State Reverses Abortion Coverage Rule for 2 Catholic Universities

Save ArticleSave Article

Failed to save article

Please try again

Santa Clara University's employee health insurance will stop covering 'elective' abortions next year unless state officials change their minds. (Michael Zimmer/Flickr)
The two universities affected by the move are Loyola Marymount and Santa Clara University, above. (Michael Zimmer/Flickr)

By Ted Goldberg and Lisa Aliferis

In a reversal, Gov. Jerry Brown's administration is barring two Catholic universities in California from offering health plans to their employees that limit abortion coverage.

Previously, state health officials had approved plans used by Santa Clara University and Loyola Marymount in Los Angeles that did not cover any abortion procedures, unless they were "medically necessary" to protect the health of the mother.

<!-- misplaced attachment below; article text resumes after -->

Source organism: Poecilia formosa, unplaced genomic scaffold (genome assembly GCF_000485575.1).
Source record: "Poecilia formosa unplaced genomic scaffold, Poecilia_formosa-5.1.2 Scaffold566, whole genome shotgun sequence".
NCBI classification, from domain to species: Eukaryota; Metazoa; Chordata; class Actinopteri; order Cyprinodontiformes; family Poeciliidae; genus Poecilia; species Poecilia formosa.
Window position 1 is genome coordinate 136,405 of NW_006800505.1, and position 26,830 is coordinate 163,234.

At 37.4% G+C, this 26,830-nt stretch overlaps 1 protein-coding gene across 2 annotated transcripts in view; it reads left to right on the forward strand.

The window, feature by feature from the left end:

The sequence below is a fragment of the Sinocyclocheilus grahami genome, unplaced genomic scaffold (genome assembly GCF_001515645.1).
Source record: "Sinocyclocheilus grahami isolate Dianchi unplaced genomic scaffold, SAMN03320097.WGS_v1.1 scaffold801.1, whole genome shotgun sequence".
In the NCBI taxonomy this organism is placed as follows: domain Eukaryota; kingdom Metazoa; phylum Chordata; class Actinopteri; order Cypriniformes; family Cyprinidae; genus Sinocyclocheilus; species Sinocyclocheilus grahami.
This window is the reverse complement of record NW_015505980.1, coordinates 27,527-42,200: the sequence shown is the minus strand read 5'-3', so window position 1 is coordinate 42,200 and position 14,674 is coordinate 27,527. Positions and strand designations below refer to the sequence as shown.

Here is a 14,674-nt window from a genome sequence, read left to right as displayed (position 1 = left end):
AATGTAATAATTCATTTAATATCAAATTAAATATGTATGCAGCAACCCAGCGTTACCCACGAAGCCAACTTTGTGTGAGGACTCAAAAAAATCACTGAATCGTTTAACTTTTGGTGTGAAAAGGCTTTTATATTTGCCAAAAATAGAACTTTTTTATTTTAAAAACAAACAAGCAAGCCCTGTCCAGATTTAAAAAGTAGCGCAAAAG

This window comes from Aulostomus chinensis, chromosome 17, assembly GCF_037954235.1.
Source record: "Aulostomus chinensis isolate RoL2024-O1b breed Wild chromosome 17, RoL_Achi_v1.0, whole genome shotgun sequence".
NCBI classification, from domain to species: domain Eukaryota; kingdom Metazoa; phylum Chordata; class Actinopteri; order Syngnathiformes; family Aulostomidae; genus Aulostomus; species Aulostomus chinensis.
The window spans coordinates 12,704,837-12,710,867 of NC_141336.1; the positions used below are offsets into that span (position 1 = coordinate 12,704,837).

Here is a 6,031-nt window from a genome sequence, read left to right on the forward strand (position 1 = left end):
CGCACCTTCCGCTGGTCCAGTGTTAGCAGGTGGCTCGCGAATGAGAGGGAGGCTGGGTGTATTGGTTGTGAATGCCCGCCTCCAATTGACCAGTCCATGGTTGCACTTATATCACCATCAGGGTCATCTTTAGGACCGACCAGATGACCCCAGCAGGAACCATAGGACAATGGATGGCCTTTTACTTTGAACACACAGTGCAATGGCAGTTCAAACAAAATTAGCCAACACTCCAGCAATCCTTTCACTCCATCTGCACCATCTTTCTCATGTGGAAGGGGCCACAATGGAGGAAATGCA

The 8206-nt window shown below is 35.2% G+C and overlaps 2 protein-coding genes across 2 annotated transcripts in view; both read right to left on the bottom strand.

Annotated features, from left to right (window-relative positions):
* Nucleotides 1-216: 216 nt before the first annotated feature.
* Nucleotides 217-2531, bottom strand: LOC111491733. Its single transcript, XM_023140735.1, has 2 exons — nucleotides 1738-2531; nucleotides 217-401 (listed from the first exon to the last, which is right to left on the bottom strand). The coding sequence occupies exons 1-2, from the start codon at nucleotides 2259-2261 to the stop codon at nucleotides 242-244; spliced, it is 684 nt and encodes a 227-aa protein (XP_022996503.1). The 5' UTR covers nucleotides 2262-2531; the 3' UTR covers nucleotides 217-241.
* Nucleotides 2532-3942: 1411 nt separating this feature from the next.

But earlier this month, the Department of Managed Health Care (DMHC) said they were reviewing that approval.

The DMHC is now sending letters to insurance companies for both universities, requiring them to cover all abortions. 


As the San Francisco Chronicle reports, the DMHC determined that "the exclusions violate a 1975 state law that requires group health plans to cover all basic services -- defined by the law, as those that are 'medically necessary.'"

The Chronicle said the the DMHC director, Michelle Rouillard states in the letter that "abortion is a basic health care service," and that "the California Constitution prohibits health plans from discriminating against women who choose to terminate a pregnancy. Thus, all health plans must treat maternity services and legal abortion neutrally."

The coverage limitations were announced last fall. The schools said they took the action because elective abortion is not consistent with Catholic teachings.

But faculty groups at both Santa Clara and Loyola Marymount universities had protested the limited coverage, saying that the schools had professed to be open to those of all views and faiths, the Chronicle said.